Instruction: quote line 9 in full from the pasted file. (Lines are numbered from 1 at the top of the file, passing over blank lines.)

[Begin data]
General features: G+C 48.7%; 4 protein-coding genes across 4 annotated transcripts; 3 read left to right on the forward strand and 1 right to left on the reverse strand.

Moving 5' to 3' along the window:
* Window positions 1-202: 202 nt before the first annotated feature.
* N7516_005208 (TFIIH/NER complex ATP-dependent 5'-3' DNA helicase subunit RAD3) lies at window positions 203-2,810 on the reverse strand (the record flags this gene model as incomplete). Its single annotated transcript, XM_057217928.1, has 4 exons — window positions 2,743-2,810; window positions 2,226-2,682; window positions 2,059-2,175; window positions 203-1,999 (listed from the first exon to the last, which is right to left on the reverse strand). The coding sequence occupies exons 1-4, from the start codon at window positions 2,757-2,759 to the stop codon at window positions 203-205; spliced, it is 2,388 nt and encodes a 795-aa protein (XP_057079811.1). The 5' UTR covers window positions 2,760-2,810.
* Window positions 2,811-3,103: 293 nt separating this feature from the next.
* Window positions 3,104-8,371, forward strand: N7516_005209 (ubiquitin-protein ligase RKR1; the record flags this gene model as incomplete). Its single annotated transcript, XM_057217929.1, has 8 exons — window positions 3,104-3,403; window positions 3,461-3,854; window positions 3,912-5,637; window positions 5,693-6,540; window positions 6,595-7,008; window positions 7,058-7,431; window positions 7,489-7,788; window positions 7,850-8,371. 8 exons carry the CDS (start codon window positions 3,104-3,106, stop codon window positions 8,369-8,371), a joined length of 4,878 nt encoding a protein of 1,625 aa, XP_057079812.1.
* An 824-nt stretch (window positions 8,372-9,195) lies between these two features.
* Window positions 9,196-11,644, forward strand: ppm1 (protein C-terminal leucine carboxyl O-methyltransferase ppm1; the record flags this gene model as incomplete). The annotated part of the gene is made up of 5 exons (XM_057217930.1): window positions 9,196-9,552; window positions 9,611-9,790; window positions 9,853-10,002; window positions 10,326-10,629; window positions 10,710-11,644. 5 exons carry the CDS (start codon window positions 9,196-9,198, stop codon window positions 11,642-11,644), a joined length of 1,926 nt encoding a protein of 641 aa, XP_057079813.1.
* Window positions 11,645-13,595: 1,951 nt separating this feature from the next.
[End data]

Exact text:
* Window positions 11,645-13,595: 1,951 nt separating this feature from the next.